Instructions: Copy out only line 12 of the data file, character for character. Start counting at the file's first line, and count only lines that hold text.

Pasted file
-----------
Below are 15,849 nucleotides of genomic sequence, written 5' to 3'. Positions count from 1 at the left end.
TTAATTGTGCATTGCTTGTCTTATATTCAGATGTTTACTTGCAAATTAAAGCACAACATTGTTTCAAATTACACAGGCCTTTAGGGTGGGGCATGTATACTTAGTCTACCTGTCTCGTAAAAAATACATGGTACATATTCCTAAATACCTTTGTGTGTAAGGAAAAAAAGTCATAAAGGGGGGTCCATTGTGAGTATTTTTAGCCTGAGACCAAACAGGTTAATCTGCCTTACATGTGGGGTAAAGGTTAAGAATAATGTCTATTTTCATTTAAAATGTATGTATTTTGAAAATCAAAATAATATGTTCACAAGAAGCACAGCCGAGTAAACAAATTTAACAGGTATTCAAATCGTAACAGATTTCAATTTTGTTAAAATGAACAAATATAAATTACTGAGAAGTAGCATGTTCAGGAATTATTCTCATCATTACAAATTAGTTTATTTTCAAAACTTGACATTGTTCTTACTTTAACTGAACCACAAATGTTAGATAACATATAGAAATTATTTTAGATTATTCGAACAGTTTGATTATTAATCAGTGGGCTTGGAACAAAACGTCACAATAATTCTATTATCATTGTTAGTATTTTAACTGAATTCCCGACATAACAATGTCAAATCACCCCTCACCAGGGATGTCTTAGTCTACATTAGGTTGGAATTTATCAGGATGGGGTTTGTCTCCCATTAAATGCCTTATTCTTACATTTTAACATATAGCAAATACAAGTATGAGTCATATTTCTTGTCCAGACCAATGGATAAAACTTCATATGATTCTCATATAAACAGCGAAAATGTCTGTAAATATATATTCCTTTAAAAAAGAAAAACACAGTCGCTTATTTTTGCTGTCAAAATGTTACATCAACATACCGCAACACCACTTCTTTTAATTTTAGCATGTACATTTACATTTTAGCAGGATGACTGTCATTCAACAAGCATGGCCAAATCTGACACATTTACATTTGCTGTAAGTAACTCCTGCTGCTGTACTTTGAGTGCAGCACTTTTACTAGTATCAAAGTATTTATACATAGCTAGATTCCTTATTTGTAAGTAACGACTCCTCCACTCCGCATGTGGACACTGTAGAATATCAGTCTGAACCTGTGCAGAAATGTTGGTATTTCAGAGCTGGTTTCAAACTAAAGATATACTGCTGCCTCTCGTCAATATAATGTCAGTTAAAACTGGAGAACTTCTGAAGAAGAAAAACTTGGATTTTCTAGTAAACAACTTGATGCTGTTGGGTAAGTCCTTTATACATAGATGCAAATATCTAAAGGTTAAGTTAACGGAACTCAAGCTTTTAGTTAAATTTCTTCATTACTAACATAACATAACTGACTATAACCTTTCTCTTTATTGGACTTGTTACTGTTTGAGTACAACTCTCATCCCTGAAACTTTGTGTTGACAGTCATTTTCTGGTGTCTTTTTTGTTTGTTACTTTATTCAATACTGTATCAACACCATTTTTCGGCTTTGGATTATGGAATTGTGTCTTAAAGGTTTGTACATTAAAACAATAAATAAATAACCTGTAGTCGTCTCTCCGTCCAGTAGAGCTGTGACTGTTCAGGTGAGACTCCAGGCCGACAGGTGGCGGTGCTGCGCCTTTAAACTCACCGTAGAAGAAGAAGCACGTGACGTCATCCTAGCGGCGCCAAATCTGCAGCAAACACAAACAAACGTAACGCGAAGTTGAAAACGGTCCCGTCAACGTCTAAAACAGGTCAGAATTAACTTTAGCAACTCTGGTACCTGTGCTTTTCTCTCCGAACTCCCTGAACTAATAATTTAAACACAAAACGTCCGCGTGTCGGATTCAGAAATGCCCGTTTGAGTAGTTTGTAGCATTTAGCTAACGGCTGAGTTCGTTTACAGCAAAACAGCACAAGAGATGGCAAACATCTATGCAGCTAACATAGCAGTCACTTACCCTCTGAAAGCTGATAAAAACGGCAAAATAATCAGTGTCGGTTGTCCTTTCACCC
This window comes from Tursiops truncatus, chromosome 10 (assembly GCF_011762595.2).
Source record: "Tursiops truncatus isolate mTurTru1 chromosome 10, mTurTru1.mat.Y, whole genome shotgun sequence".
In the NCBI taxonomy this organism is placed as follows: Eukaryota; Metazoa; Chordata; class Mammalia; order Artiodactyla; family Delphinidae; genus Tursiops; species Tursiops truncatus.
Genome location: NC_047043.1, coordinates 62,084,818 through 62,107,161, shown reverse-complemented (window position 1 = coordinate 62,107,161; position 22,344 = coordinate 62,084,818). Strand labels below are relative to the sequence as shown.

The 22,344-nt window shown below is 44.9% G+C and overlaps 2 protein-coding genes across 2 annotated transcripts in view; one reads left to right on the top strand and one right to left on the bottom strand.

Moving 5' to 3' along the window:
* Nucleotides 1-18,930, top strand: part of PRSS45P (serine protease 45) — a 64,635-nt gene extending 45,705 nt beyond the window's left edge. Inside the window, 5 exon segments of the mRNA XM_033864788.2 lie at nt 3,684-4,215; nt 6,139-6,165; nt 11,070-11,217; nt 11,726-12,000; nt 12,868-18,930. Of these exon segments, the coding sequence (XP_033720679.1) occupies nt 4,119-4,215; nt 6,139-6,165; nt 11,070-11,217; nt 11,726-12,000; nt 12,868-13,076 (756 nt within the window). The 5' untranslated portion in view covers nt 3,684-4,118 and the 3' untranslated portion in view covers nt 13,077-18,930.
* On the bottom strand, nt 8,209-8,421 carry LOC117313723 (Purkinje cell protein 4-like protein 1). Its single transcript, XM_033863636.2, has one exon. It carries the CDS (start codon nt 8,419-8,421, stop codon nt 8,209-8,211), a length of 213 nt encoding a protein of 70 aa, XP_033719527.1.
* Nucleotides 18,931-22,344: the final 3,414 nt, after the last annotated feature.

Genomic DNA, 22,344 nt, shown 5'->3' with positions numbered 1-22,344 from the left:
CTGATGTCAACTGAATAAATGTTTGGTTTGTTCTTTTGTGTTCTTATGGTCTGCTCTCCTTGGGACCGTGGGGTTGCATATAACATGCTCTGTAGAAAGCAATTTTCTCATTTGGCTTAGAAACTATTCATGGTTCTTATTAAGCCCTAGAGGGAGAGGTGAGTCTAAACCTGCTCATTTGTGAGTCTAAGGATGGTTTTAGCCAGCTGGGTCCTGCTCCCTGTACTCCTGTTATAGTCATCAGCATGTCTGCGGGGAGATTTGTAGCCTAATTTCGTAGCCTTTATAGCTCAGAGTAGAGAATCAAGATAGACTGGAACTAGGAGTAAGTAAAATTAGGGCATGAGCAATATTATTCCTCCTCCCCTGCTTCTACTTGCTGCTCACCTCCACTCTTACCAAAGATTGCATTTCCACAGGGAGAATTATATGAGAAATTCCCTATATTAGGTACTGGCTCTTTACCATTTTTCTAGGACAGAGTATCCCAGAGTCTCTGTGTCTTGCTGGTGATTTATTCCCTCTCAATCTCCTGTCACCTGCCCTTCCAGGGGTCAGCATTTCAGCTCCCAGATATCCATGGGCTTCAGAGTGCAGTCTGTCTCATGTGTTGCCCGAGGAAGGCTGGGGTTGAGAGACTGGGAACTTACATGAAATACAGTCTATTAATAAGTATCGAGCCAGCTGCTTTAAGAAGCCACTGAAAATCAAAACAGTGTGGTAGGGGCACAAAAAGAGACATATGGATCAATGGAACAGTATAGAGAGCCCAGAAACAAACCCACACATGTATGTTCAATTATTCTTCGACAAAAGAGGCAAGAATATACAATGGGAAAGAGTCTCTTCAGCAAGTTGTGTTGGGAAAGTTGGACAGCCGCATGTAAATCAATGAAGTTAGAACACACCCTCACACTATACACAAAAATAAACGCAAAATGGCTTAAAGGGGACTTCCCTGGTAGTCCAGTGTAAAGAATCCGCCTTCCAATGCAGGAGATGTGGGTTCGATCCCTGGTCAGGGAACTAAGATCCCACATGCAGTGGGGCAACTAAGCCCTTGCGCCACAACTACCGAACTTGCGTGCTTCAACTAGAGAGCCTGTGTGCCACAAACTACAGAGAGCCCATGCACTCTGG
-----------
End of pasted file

Genomic DNA, 22,344 nt, shown 5'->3' with positions numbered 1-22,344 from the left: